Heyyyy!!!! We’ve made it another week!! That’s enough for a dance break or maybe even a cupcake!! So, I’ve just finished washing Luke Cage!! Sweet Christmas, He is FIONE!!! As I have been with the …
Month: October 2016
We’ve made it another week!! That’s enough for a dance break or maybe even a cupcake!! So, I’ve just finished washing Luke Cage!! Sweet Christmas, He is FIONE!!! As I have been with the previous Netflix Marvel’s Series Jessica Jones and Daredevil, I was delightfully pleased. I saw a theme throughout the movie that I thought would be a great topic for Wellness Wednesday. So, before I go on, for the ones who haven’t binged watched it, the rest of my post will include plot points about the series.
So, from the first episode was talk of Diamondback and you come to find out that he is the main protagonist and Luke Cage’s half-brother. Within moments of that revelation, you hear tinges of jealousy and feelings of not being enough. No matter what Luke says or how he tries to assuage the situation, he is not able to get through to Diamondback. At first, I was like, Diamondback could not have done all of these things to Luke (FIONE-self) because he felt like he was treated less than his brother. Then, my brain began to work the psychology of fatherless children.
I got to reading articles of traits of fatherless men and they all had similar traits. Here’s a discussion of a few of the traits.
There is insecurity and/or a sense of inferiority because of neglect, lack of affirmation, or abandonment.Diamondback seemed to resent his father for not giving him the Lucas last name and felt as if he was never good enough because of it. Even when both brothers got in trouble, he didn’t feel that he was protected as Luke was. He was angry that his father seemingly neglected his mother after he was sent away.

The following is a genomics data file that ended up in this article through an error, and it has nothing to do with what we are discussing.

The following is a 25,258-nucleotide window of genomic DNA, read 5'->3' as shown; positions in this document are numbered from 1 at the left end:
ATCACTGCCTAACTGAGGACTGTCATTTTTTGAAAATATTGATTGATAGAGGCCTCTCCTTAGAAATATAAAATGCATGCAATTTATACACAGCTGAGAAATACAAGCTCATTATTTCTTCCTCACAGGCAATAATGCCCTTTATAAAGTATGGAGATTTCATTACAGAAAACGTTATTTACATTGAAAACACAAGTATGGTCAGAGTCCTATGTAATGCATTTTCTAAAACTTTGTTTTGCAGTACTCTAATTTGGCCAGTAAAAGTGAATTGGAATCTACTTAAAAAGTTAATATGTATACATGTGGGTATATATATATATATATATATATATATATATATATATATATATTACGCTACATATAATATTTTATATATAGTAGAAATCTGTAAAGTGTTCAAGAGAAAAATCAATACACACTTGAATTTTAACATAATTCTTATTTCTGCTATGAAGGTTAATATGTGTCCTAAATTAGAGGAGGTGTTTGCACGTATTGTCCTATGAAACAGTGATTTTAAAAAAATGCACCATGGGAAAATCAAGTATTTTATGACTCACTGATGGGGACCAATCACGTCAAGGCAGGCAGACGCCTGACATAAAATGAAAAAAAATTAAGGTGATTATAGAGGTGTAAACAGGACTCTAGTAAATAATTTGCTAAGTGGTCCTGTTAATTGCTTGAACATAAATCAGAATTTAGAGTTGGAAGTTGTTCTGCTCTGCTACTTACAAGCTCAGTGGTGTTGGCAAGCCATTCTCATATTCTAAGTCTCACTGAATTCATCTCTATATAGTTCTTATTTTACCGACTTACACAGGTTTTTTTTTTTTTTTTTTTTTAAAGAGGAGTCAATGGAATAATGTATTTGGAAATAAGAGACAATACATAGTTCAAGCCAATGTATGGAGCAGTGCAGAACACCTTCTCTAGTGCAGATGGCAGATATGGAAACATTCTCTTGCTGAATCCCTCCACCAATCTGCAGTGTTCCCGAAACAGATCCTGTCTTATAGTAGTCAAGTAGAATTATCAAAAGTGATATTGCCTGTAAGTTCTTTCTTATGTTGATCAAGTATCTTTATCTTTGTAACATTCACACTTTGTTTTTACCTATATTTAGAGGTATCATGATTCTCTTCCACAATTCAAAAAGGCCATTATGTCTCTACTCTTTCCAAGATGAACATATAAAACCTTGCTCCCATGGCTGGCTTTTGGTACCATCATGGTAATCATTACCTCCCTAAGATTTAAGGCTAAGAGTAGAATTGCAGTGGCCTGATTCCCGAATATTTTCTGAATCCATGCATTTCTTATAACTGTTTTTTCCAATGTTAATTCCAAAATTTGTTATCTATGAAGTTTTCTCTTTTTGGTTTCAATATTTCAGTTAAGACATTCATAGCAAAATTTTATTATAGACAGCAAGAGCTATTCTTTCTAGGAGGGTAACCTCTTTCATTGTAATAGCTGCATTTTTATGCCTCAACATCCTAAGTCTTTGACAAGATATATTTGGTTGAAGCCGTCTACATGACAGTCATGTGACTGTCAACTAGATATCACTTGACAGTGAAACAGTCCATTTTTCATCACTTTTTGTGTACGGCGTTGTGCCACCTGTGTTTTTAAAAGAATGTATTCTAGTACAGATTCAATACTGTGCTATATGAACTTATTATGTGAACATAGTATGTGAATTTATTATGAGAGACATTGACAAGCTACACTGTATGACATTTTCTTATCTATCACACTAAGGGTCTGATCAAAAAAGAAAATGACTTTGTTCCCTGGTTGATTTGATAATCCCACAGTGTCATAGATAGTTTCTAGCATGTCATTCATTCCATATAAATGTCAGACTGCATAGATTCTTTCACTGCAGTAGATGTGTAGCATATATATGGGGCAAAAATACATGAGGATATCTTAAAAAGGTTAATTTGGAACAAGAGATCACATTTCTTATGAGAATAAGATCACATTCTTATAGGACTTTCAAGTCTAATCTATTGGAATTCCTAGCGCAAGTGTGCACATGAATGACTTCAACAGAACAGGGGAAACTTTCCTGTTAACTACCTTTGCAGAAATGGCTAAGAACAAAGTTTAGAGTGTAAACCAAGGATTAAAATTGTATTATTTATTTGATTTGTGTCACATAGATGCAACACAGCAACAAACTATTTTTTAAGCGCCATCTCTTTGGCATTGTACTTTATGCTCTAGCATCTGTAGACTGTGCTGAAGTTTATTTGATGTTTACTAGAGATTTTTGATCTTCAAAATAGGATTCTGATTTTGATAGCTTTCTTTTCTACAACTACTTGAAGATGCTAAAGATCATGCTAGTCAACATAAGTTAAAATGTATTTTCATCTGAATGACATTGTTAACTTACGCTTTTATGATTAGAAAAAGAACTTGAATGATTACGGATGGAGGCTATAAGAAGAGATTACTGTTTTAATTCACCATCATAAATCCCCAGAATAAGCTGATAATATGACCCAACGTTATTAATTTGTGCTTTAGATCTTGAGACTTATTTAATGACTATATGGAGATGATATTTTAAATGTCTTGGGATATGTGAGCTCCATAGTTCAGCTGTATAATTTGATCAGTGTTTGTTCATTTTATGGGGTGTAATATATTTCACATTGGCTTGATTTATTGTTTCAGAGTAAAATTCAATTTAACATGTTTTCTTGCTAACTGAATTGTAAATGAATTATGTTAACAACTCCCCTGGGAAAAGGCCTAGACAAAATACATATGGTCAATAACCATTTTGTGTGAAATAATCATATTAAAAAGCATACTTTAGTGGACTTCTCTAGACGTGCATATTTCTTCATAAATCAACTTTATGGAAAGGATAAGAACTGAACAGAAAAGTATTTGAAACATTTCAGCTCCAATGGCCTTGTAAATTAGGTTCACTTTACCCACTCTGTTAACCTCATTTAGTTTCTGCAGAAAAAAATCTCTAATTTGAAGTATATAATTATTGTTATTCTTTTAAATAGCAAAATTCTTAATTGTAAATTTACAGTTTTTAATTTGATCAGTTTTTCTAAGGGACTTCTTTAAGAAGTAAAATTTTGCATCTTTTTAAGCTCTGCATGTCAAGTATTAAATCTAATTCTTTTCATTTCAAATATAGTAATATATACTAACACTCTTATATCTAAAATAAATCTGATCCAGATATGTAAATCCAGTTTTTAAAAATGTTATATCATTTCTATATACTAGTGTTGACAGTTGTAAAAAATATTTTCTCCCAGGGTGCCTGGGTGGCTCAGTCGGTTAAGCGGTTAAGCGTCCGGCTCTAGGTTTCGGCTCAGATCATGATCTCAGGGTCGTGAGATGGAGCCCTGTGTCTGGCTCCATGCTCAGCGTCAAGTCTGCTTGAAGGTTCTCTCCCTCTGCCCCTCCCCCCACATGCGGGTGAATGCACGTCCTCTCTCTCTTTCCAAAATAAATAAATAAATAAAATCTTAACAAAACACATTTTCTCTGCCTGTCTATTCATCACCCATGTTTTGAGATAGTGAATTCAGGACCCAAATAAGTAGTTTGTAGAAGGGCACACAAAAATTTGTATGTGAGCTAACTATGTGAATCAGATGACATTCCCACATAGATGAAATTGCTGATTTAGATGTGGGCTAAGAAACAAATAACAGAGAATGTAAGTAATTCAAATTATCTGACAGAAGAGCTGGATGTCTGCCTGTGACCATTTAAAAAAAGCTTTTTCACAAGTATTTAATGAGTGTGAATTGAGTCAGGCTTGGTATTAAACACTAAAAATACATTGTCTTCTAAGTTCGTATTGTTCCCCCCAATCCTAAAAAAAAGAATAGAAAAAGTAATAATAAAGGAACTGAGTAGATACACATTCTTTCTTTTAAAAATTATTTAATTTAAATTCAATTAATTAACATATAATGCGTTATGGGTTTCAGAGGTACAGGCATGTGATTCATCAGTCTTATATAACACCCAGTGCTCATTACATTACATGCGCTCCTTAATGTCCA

There is a great competitive drive due to comparisons with other men. Hmm, Let’s see, he put his brother in jail only to have his brother get super juiced, escape and become Harlem’s hero. So, in comparison, he becomes a feared bad man and creates instruments of warfare that are horrendous. When it came to the illegal dealings, he had no problems of killing major players without a flinch.
Having an autocratic style of leadership in one’s churches, businesses and families. Diamondback gets an A+++ on this subject. Either his minions were scared of him or were scheming to get rid of him. He seemed to not have a stable mindset which made his actions very sporadic. He would quote the bible but use the bible verses to somehow justify his actions. I also saw that as a slight to his father, for preaching in the pulpit but being unfaithful to his wife and I’m sure to Diamondback’s mother.
Growing without a father, either because of the father making a choice not to do so or death, can be hard experience. That doesn’t mean every fatherless man chooses the same path as Diamondback. This following article gives guidelines on things to not say to sons who grow up with out his father: http://www.huffingtonpost.com/2013/05/06/wes-moore-fatherless-sons-boy-father_n_3211254.html .
I would love to know what you thought of this article.
Until Next Time,
If you have a stomach ache, it is common knowledge that people will tell you to take a Tum or drink Pepto Bismal.
If you have a headache, people may ask if you have been eating too much salty food and tell you to take a pain pill.
You get diagnosed with Diabetes and the doctor wants to start you on an Insulin regime and get some of that weight off of your frame.
You have a panic attack back to back in a matter of two weeks and most likely (unfortunately) the response may be, “Let Go and Let God.”
This is a problem in the African American community.
Let me start off by saying that I love the Lord because he heard my cry **inserts bless up hands emoji** but our mental health is just as and sometimes more important than our physical health. If we as a community don’t see the importance of being mentally healthy, I feel we continue to repeat ourselves. Life is hard. Living life on life’s term can sometimes feel unbearable. I see so much strength in people who can admit that they have mental health issues and are actively seeking help for it.
I ponder on the reasons on why as African Americans, we deny having mental health problems. Is it because they don’t want to be described as being weak or crazy? Is it because they feel that they have so much else going on that admitting to having anxiety or depression seems like an excuse?